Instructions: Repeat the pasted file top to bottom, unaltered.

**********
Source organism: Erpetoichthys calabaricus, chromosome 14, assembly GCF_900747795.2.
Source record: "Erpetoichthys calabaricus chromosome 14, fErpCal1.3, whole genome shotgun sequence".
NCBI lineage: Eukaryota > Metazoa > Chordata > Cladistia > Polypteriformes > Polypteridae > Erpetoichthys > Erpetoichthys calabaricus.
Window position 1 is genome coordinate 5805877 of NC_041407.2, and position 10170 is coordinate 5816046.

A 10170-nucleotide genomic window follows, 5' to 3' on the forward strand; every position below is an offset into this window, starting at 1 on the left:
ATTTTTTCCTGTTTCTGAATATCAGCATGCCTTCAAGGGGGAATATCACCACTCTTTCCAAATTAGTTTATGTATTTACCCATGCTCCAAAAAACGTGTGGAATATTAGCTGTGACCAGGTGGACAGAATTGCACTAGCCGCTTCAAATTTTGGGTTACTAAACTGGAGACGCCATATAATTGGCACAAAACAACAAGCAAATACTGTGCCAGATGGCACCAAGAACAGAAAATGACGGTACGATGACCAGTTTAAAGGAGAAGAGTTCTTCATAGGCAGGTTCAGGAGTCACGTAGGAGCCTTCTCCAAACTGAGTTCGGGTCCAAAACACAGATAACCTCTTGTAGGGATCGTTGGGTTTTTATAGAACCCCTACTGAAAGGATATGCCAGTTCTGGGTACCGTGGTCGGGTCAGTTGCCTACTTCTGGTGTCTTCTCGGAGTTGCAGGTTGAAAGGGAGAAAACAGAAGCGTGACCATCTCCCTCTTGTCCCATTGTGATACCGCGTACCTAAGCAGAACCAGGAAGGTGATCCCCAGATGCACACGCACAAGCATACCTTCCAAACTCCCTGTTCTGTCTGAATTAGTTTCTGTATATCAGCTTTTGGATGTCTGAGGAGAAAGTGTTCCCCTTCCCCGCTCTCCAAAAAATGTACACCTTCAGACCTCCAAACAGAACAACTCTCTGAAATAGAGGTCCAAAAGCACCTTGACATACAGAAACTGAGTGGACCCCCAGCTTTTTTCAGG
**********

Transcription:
Source organism: Erpetoichthys calabaricus, chromosome 14, assembly GCF_900747795.2.
Source record: "Erpetoichthys calabaricus chromosome 14, fErpCal1.3, whole genome shotgun sequence".
NCBI lineage: Eukaryota > Metazoa > Chordata > Cladistia > Polypteriformes > Polypteridae > Erpetoichthys > Erpetoichthys calabaricus.
Window position 1 is genome coordinate 5805877 of NC_041407.2, and position 10170 is coordinate 5816046.

A 10170-nucleotide genomic window follows, 5' to 3' on the forward strand; every position below is an offset into this window, starting at 1 on the left:
ATTTTTTCCTGTTTCTGAATATCAGCATGCCTTCAAGGGGGAATATCACCACTCTTTCCAAATTAGTTTATGTATTTACCCATGCTCCAAAAAACGTGTGGAATATTAGCTGTGACCAGGTGGACAGAATTGCACTAGCCGCTTCAAATTTTGGGTTACTAAACTGGAGACGCCATATAATTGGCACAAAACAACAAGCAAATACTGTGCCAGATGGCACCAAGAACAGAAAATGACGGTACGATGACCAGTTTAAAGGAGAAGAGTTCTTCATAGGCAGGTTCAGGAGTCACGTAGGAGCCTTCTCCAAACTGAGTTCGGGTCCAAAACACAGATAACCTCTTGTAGGGATCGTTGGGTTTTTATAGAACCCCTACTGAAAGGATATGCCAGTTCTGGGTACCGTGGTCGGGTCAGTTGCCTACTTCTGGTGTCTTCTCGGAGTTGCAGGTTGAAAGGGAGAAAACAGAAGCGTGACCATCTCCCTCTTGTCCCATTGTGATACCGCGTACCTAAGCAGAACCAGGAAGGTGATCCCCAGATGCACACGCACAAGCATACCTTCCAAACTCCCTGTTCTGTCTGAATTAGTTTCTGTATATCAGCTTTTGGATGTCTGAGGAGAAAGTGTTCCCCTTCCCCGCTCTCCAAAAAATGTACACCTTCAGACCTCCAAACAGAACAACTCTCTGAAATAGAGGTCCAAAAGCACCTTGACATACAGAAACTGAGTGGACCCCCAGCTTTTTTCAGG